I don’t think we necessarily have an inherent need to believe in the inexplicable so much as we have a hard-wired need to explain our environment, if for no other reason than to connect cause with effect. Before we can associate a certain set of conditions with a certain outcome, we have to be able to identify and categorize what we perceive. If a caveman witnesses the mauling of a fellow tribesman by a lion, his mind notes the existence of a furry and ferocious entity. It then categorizes it as an entity that can kill humans. The next time he sees one, even if it looks a little different (perhaps it’s female and the first was a male), he will generalize that he is in danger. This is key mental adaptation for survival, one that is well distributed throughout the animal kingdom. But with humans, there is a layer of cognition that does not come installed in the brains of our animal brethren. This is where the belief problem comes from.

In my view, non-human animals, though driven by emotion, are supremely rational in their perception of their environment – water is wet, always. They cannot be otherwise. Humans, however, have the free will to choose to interpret their world irrationally. A human can decide that a cobra is not dangerous, even when his animal emotions drive him to act as if is. Though this free will undoubtedly serves us well, it has a downside. We can fall victim to false hope.

In a paper called, “The Evolution of Hope and Despair,” University of Michigan professor of psychiatry and psychology, Randolph Nesse, lays out the idea that hope and despair are simply emotions driven by our appraisals of whether or not our environment will favor or disfavor the realization of our goals. Like other emotions, they serve to drive us to do things that will keep us alive long enough to reproduce. They are sort of the uber-assessors of our surroundings. If we find ourselves in circumstances that bode well for us, we have hope, so we stick around. Alternatively, if our circumstances look grim, we feel despair, which pushes us to change our situation. But what happens when we cannot explain our environment? What happens when we have no categories for the phenomena we witness?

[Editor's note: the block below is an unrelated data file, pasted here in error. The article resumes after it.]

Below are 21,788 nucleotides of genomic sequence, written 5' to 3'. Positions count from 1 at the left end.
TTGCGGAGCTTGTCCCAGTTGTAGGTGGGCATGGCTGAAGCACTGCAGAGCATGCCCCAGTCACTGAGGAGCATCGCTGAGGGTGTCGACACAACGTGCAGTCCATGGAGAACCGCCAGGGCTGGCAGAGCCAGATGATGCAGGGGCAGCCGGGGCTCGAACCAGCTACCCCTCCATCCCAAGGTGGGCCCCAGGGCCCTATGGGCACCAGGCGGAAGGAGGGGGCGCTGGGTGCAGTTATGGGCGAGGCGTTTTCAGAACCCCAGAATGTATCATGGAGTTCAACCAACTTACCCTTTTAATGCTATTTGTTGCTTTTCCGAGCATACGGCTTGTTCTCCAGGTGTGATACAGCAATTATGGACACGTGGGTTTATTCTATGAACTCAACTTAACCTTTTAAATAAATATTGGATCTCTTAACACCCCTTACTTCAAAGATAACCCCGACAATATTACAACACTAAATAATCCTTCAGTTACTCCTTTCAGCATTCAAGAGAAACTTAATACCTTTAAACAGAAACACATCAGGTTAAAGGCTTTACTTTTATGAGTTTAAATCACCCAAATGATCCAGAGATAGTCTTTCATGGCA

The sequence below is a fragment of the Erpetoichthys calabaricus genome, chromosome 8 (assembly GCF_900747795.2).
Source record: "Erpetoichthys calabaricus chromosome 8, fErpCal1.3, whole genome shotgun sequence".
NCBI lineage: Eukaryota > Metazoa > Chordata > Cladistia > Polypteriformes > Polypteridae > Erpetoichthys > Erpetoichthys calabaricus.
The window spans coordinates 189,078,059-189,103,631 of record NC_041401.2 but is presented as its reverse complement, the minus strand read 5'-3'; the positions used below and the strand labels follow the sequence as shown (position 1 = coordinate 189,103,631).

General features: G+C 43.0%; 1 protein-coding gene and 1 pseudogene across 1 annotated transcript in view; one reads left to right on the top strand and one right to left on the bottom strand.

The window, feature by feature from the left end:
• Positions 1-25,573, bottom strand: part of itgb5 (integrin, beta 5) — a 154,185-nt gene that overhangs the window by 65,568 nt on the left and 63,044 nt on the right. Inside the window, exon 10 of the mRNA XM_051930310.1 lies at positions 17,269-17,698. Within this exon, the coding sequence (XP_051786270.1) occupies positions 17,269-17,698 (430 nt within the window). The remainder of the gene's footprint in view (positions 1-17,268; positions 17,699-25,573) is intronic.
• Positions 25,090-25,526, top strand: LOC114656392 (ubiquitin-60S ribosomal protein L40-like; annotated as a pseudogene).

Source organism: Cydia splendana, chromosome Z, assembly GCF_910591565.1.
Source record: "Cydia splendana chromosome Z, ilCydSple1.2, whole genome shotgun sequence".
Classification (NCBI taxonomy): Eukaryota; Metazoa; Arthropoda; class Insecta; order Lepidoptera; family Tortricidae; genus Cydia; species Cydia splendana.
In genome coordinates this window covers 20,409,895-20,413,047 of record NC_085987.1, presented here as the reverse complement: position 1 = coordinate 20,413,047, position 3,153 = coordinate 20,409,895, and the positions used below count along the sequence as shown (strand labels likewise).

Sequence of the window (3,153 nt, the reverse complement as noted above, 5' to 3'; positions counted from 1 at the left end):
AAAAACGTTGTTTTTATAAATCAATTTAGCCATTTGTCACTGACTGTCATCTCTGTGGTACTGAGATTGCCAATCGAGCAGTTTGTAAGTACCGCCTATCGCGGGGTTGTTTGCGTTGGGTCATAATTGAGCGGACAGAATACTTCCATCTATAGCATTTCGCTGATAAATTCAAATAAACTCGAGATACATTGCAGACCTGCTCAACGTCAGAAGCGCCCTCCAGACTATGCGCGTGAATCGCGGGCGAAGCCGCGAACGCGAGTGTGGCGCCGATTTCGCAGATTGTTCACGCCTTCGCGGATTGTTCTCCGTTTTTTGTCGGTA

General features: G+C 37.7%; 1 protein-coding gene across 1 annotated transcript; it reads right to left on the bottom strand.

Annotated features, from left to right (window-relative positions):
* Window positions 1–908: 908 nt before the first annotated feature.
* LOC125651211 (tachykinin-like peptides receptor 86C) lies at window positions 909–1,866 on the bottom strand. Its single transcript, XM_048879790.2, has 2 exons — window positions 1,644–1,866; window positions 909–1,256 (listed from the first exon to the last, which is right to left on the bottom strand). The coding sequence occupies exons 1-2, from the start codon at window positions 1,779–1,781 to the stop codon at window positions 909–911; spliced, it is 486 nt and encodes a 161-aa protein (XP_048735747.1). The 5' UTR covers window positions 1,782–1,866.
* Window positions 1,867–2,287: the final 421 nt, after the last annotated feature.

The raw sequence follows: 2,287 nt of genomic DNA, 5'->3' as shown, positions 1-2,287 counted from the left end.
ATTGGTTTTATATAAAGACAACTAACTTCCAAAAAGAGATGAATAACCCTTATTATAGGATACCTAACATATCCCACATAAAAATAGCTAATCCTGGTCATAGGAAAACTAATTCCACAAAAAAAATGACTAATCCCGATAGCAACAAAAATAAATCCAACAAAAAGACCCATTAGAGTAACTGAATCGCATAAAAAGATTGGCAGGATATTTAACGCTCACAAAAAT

As an absurd example, suppose a caveman stumbles upon a spaceship. Neither he nor any of his tribesmen have ever seen anything even remotely like it, so they are perplexed, to say the least. But uncertainty does not make for decisive action, which, in harsh times, is an utter necessity. Indeed, in a heated competition for survival, prolonged contemplation of the unknown is often a grave mistake. Conclusions must be drawn so that decisions can be made. The human mind, given the choice between choosing an explanation for the unknown, even if it’s a bad one, and choosing to leave the matter unsettled, will, therefore, choose an explanation. But how?

Our rational animal perceptions will provide us with competing explanations for what we observe. Then, we will decide which one to believe – by choosing the one that offers the most hope. Just as we’re emotionally drawn to situations that give us the warm, fuzzy feeling in our stomachs, so are we drawn to hopeful situations. So, while I’m not prepared to say that we have inherent need to believe in irrational things, I will say that our need to explain our world coupled with our attraction to hopeful situations sets us up to fall victim to irrationalism, and not just with respect to religion.